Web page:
Following the aortotomy, great care is taken to circumferentially free the distal end of the CoreValve Evolut R stent frame from the ascending aortic wall, peeling the nitinol stent frame from the pannus formation and neointimalization. As seen in the video, the surgeon must carefully remove all of the pseudo-endothelial tissue to minimize risk of embolization and stroke without compromising integrity of the aortic wall. Despite most of these patients having calcified aortic roots with challenging anatomy, we still aim to perform an isolated AVR in most of these cases, reserving aortic root replacement only if necessary.
To facilitate explantation of the TAVI prosthesis, we weave a heavy silk suture through the most cranial cells of the TAVI prosthesis and snare down the prosthesis with a Rummel tourniquet to collapse the prosthesis and facilitate removal. If the prosthesis cannot be extracted with cranial force, then further collapse of the prosthesis is performed with a sponge stick and a rotational force to ‘corkscrew’ out the device. Once the TAVI prosthesis is removed, the native aortic valve leaflets are excised and annulus debrided, prior to implantation of a surgical bioprosthesis in the standard fashion.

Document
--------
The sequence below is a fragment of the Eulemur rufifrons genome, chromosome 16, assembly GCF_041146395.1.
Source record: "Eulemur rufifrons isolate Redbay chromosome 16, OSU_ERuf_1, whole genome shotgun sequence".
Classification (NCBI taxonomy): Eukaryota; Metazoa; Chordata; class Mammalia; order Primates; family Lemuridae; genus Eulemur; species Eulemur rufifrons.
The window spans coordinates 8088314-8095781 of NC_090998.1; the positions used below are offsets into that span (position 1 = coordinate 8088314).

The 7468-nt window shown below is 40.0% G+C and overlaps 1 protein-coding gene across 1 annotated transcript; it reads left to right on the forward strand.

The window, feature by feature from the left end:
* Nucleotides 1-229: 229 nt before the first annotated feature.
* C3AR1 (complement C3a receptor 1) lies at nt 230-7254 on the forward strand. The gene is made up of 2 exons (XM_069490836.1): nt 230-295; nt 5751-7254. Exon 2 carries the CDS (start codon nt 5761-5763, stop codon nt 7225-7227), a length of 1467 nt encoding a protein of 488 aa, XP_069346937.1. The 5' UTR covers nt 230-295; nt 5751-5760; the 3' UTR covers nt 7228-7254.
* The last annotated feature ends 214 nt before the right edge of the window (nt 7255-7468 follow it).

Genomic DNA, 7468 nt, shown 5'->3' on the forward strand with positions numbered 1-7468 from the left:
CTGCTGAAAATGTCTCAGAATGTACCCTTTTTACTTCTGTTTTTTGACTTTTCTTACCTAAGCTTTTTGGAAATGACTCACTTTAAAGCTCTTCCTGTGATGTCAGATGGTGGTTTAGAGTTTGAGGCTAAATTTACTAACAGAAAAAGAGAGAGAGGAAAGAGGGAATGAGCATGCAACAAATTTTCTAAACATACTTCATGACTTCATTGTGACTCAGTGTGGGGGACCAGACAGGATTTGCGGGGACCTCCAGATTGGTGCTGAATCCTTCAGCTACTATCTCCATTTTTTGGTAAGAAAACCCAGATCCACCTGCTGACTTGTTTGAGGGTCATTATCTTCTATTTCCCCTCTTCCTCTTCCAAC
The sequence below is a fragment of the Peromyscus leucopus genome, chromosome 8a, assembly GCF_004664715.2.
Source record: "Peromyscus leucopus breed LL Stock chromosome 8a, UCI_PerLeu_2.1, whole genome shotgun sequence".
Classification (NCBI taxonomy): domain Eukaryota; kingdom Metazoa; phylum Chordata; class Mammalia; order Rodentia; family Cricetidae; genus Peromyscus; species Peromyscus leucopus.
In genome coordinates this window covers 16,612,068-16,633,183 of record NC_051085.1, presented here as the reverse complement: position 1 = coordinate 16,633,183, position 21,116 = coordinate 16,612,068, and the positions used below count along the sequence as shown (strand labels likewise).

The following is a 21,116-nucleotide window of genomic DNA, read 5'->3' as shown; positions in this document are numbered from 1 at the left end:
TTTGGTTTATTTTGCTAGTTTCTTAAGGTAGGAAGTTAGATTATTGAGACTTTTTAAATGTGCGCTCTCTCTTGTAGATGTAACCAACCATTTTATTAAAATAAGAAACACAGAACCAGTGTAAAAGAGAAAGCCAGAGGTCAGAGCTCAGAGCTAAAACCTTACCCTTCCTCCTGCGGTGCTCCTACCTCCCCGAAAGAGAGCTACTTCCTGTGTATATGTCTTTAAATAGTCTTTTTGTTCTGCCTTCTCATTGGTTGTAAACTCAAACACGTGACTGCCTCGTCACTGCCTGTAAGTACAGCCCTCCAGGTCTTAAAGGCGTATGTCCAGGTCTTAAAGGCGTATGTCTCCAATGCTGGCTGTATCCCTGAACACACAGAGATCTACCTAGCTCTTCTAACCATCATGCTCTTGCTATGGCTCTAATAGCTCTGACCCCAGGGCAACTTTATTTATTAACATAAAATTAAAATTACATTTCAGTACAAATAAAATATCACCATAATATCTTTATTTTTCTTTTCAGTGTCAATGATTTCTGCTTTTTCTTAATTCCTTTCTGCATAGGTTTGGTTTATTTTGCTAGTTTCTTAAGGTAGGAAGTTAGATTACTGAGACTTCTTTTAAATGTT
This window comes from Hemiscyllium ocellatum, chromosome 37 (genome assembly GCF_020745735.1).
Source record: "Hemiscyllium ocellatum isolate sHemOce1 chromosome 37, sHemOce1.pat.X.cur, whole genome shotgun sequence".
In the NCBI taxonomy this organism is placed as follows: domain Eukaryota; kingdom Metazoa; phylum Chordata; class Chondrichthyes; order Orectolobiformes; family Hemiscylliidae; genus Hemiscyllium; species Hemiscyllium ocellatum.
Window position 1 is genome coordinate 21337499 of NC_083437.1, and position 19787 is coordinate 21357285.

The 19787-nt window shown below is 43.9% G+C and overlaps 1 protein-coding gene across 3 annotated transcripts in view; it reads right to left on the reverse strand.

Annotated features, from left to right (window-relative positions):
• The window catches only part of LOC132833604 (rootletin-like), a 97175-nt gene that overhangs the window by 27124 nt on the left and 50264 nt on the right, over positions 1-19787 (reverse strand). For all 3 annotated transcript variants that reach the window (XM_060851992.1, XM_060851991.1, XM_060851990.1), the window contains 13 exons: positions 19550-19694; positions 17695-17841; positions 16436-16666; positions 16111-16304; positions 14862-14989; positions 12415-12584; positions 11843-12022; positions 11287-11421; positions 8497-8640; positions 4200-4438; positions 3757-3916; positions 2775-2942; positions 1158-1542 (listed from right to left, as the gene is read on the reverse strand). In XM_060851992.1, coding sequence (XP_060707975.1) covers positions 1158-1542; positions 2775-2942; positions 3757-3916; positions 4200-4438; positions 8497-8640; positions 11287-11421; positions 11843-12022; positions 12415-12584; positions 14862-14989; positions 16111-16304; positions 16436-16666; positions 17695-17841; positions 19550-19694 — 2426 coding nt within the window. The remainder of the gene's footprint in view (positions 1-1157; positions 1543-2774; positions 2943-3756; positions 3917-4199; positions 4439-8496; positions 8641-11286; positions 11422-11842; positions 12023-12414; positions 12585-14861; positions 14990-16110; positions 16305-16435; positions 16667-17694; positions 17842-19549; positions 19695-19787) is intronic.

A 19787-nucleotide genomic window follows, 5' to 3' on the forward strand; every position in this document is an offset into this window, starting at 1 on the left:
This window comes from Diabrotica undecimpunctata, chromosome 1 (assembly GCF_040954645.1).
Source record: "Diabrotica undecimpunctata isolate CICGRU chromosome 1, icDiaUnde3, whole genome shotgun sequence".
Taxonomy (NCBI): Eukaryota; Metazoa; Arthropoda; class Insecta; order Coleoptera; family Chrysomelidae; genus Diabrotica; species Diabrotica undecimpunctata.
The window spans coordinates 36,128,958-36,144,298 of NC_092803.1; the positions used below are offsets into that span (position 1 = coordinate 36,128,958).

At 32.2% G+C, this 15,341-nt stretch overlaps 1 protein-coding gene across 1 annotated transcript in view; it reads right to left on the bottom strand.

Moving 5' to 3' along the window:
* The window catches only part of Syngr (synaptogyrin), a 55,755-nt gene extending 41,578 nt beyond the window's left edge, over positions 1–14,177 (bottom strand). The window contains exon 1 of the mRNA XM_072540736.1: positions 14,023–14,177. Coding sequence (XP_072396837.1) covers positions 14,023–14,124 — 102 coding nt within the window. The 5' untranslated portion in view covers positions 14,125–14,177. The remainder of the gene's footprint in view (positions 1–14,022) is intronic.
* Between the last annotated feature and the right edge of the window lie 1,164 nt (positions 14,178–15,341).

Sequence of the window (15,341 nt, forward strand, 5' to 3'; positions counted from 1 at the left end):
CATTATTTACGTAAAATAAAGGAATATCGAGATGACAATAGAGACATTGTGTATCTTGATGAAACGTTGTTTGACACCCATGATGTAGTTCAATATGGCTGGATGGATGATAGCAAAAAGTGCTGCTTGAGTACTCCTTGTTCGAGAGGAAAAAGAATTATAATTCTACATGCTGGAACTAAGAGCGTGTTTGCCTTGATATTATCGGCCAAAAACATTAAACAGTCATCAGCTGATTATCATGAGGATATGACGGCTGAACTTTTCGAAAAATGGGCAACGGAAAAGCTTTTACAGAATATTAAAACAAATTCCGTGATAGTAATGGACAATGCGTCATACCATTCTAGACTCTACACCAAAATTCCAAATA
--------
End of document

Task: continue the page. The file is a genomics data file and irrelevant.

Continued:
After inspection of the implanted valve prosthesis and the aortic root intimal layer, any remaining pannus tissue is excised, followed by surgical excision of the native leaflets and debridement of the aortic annulus. The aortic valve is then sized, pledgeted aortic valve sutures are placed around the annulus and a surgical AVR is completed in the standard fashion. Following inspection of the implanted valve prosthesis and aortic root intimal layer, safe and hemostatic closure of the aortotomy is paramount, particularly with calcified aortas. The patient is weaned from cardiopulmonary bypass. Transesophageal echocardiography is routinely performed to assess valve function and ventricular function.
At our institution, we have explanted twelve transcatheter prostheses since 2009 using this technique and have not experienced any operative or 30-day mortality. We have been able to perform AVR alone in eleven patients, and only required aortic root replacement in one patient who had a porcelain aorta necessitating a complete replacement of the aortic root, ascending aorta and aortic arch.